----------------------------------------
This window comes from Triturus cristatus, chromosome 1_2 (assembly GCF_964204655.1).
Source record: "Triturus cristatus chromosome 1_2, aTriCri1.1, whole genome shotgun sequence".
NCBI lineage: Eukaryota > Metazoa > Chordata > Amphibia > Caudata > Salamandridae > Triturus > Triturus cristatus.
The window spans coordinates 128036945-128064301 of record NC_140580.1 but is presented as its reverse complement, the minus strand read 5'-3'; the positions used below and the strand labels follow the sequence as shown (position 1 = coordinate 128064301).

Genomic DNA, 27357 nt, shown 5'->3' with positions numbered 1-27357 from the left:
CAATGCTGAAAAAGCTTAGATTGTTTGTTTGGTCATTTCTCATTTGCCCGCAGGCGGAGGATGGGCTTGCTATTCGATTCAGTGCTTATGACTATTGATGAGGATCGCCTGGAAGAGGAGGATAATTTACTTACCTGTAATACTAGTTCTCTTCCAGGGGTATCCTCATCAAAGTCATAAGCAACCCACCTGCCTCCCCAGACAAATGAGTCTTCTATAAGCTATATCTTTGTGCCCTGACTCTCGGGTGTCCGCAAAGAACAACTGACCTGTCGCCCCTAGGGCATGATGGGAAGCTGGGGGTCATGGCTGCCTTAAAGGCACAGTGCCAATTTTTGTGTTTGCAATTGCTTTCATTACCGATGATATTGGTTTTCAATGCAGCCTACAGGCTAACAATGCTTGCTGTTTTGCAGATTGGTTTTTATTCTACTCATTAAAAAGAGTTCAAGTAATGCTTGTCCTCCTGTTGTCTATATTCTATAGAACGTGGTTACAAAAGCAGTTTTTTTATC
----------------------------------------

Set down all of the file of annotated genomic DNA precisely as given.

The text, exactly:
This window comes from Triturus cristatus, chromosome 1_2 (assembly GCF_964204655.1).
Source record: "Triturus cristatus chromosome 1_2, aTriCri1.1, whole genome shotgun sequence".
NCBI lineage: Eukaryota > Metazoa > Chordata > Amphibia > Caudata > Salamandridae > Triturus > Triturus cristatus.
The window spans coordinates 128036945-128064301 of record NC_140580.1 but is presented as its reverse complement, the minus strand read 5'-3'; the positions used below and the strand labels follow the sequence as shown (position 1 = coordinate 128064301).

Genomic DNA, 27357 nt, shown 5'->3' with positions numbered 1-27357 from the left:
CAATGCTGAAAAAGCTTAGATTGTTTGTTTGGTCATTTCTCATTTGCCCGCAGGCGGAGGATGGGCTTGCTATTCGATTCAGTGCTTATGACTATTGATGAGGATCGCCTGGAAGAGGAGGATAATTTACTTACCTGTAATACTAGTTCTCTTCCAGGGGTATCCTCATCAAAGTCATAAGCAACCCACCTGCCTCCCCAGACAAATGAGTCTTCTATAAGCTATATCTTTGTGCCCTGACTCTCGGGTGTCCGCAAAGAACAACTGACCTGTCGCCCCTAGGGCATGATGGGAAGCTGGGGGTCATGGCTGCCTTAAAGGCACAGTGCCAATTTTTGTGTTTGCAATTGCTTTCATTACCGATGATATTGGTTTTCAATGCAGCCTACAGGCTAACAATGCTTGCTGTTTTGCAGATTGGTTTTTATTCTACTCATTAAAAAGAGTTCAAGTAATGCTTGTCCTCCTGTTGTCTATATTCTATAGAACGTGGTTACAAAAGCAGTTTTTTTATC